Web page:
The Covid-19 pandemic had implications for public health on two levels:
- the fight against a pathogen not yet fully known, the fight in which unprecedented financial, human, and scientific resources were thrown into the game
- the challenge of dealing with a large number of patients with chronic diseases that no longer had access to the hospital (the healthcare systems in Eastern Europe are centered on in-hospital care) and for which solutions had to be found, especially in 2020
The introduction of telemedicine overnight (after years of procrastination) represented a step forward, but an incomplete one, in the absence of integration with other data sources: electronic files, wearable devices, or other mini devices used at home by chronic patients, to monitor the evolution of the disease.
It’s very important that the investments and prioritization for Covid-19 offered important results – vaccines, diagnostic tests, oral treatments, etc., but one effect was the deprioritization of patients with chronic diseases – cancer, cardiovascular, diabetes patients, and the list can go on and on.
The data are eloquent: hundreds of thousands of excess deaths in Eastern Europe in 2020-2021, two-thirds of which represented excess mortality as a result of uncontrolled chronic diseases.
It is clear that the solutions identified in the pandemic crisis, such as telemedicine, have not reached their potential. There are multiple reasons for this.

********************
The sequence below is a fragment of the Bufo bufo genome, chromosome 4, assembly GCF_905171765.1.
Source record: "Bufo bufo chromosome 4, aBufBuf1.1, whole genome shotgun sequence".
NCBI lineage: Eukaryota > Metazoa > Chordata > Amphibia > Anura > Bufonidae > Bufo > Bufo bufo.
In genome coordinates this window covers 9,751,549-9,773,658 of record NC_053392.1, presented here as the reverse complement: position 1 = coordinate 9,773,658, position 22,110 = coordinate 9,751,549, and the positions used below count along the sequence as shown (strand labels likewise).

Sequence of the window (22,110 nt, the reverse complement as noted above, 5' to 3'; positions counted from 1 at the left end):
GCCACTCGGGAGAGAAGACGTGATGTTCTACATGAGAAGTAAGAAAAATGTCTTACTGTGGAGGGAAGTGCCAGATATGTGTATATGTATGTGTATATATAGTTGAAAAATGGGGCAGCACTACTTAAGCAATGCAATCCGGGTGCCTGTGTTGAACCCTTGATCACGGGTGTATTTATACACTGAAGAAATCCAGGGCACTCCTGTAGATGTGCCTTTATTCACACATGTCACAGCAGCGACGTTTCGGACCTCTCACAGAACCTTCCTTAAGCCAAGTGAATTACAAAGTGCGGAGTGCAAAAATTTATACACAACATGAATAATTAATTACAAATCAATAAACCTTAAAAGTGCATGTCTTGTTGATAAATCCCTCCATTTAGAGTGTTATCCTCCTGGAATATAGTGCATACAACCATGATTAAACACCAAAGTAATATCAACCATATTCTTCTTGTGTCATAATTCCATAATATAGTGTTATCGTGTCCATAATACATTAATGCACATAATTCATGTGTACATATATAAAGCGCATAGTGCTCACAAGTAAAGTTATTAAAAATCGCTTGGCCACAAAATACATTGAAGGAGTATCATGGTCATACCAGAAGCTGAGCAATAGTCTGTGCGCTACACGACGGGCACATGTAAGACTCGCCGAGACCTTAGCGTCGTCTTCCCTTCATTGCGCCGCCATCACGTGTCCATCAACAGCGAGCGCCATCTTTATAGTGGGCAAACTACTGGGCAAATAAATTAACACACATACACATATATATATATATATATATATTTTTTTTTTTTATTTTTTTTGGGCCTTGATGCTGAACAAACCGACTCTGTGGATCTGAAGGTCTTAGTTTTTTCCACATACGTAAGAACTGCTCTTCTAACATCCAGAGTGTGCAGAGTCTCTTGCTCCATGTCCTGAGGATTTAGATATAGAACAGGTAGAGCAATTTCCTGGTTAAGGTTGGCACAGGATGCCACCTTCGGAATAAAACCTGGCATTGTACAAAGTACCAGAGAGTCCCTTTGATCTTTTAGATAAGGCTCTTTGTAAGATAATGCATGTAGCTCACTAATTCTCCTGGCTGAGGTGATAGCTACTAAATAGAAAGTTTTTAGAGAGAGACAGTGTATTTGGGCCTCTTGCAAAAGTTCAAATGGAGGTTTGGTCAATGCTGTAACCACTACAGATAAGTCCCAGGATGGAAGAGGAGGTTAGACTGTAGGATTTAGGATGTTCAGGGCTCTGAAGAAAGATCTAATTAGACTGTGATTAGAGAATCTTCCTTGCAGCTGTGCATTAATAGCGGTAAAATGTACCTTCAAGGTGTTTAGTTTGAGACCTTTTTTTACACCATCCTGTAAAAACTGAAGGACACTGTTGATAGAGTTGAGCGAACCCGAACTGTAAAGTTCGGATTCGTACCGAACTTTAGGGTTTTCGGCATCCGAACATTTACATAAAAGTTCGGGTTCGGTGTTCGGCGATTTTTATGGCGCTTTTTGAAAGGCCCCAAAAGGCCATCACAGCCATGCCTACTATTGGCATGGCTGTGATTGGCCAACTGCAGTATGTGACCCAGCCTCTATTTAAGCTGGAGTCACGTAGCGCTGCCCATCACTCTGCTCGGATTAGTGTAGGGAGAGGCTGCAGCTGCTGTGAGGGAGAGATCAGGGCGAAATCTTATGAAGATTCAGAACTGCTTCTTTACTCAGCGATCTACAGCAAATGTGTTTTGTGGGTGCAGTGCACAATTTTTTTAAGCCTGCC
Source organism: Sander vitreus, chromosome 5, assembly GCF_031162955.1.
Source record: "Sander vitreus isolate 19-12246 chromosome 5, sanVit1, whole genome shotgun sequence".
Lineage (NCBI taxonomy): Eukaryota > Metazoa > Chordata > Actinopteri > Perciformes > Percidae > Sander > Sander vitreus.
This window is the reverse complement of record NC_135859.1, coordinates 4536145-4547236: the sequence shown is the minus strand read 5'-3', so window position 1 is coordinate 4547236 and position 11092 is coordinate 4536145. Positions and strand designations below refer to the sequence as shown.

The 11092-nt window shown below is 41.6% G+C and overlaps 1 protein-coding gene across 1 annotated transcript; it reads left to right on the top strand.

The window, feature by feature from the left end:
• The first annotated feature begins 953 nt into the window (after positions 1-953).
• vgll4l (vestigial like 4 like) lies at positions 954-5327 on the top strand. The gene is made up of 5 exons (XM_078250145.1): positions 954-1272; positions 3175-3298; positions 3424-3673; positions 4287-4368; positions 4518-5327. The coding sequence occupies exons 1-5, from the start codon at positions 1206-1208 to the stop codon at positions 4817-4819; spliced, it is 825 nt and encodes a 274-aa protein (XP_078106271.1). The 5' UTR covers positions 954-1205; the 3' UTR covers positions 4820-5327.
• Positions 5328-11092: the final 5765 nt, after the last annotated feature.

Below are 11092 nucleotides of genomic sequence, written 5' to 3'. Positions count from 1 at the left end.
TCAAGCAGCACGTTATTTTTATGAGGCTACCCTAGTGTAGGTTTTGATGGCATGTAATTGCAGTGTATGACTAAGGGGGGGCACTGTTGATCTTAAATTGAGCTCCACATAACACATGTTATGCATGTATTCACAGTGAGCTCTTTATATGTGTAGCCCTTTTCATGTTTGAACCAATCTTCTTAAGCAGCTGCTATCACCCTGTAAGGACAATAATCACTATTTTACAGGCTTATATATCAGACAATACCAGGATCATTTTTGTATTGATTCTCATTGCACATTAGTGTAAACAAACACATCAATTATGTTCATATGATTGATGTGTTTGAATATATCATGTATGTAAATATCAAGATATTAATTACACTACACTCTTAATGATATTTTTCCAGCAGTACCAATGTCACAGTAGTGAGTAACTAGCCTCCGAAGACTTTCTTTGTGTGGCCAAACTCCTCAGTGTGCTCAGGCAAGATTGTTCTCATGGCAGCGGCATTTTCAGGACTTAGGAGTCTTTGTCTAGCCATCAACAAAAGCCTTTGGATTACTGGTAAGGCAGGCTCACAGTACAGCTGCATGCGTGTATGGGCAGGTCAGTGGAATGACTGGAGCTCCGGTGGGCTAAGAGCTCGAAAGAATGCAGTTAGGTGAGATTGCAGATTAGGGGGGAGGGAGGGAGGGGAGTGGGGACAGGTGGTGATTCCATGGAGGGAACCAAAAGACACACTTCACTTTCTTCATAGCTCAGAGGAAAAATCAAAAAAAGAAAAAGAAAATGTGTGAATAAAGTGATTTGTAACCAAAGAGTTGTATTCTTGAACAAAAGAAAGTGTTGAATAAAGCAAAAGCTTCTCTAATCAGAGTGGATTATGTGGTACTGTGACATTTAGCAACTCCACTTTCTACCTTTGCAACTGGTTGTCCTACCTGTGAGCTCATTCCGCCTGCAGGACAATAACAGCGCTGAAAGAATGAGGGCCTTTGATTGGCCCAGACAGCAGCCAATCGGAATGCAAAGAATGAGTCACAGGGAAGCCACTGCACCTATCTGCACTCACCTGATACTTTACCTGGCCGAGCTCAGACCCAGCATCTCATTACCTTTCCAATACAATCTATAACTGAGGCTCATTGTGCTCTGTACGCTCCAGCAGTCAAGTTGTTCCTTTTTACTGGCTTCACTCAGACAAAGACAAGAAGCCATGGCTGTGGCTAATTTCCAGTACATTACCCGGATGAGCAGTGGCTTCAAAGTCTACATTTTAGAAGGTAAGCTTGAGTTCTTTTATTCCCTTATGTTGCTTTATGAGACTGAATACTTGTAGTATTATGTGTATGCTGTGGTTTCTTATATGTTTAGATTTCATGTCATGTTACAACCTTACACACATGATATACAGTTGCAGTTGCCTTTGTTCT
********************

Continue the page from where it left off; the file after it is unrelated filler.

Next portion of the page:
(1) Probably the most important reason is the inertia and reduced adaptation to change of medical doctors, but also of patients, even in a crisis situation.
(2) During the pandemic, there was no standardization of the use of digital solutions such as telemedicine. For example, a law was promoted during this time, but the application rules were published only last week in Romania.
The next step is the professional’s opinion, for each therapeutic area, regarding when, and how telemedicine should be used. For this, we probably need pilot projects, implementation research, and real-life use of various digital tools, with the aim of increasing the quality of life of patients.
Creating models based on real life is essential for increasing trust (of people in technology, but also of patients in doctors and the health system) because it takes into account cultural, social, and environmental factors that influence attitudes, perceptions, and individual behavior.
The pandemic has shown us how important individual behavior is in relation not only to classic public health measures but also in relation to innovations – mRNA vaccines, genomic surveillance of virus circulation, the use of the Covid-19 digital certificate or the use of applications that signal proximity to an infected person.
I think there are lessons from the pandemic that we are still learning – and one of them is that innovation and the digital component of innovation must start from our needs, but also take into account individual behavioral elements. Without these elements, digitization and innovation will remain at the stage of buzzwords.
The version in Romanian: Telemedicina, una dintre lecțiile pandemiei Covid-19 pe care încă nu am învățat-o în România